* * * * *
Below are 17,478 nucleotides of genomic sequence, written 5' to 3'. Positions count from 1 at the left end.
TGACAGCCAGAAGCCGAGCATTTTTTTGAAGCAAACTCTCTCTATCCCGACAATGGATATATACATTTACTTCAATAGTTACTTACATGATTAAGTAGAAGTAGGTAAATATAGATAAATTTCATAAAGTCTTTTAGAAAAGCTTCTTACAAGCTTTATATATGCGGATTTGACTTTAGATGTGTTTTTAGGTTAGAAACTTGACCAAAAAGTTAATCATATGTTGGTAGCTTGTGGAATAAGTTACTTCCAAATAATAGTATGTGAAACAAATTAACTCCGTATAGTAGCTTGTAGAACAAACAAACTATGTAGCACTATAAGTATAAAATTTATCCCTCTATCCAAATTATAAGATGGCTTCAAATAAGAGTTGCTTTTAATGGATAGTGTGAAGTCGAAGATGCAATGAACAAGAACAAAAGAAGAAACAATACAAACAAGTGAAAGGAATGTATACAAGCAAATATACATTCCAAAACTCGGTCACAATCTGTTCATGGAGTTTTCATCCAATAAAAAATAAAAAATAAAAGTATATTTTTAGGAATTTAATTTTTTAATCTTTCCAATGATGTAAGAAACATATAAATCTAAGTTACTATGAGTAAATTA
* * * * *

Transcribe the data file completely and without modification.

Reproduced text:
Below are 17,478 nucleotides of genomic sequence, written 5' to 3'. Positions count from 1 at the left end.
TGACAGCCAGAAGCCGAGCATTTTTTTGAAGCAAACTCTCTCTATCCCGACAATGGATATATACATTTACTTCAATAGTTACTTACATGATTAAGTAGAAGTAGGTAAATATAGATAAATTTCATAAAGTCTTTTAGAAAAGCTTCTTACAAGCTTTATATATGCGGATTTGACTTTAGATGTGTTTTTAGGTTAGAAACTTGACCAAAAAGTTAATCATATGTTGGTAGCTTGTGGAATAAGTTACTTCCAAATAATAGTATGTGAAACAAATTAACTCCGTATAGTAGCTTGTAGAACAAACAAACTATGTAGCACTATAAGTATAAAATTTATCCCTCTATCCAAATTATAAGATGGCTTCAAATAAGAGTTGCTTTTAATGGATAGTGTGAAGTCGAAGATGCAATGAACAAGAACAAAAGAAGAAACAATACAAACAAGTGAAAGGAATGTATACAAGCAAATATACATTCCAAAACTCGGTCACAATCTGTTCATGGAGTTTTCATCCAATAAAAAATAAAAAATAAAAGTATATTTTTAGGAATTTAATTTTTTAATCTTTCCAATGATGTAAGAAACATATAAATCTAAGTTACTATGAGTAAATTA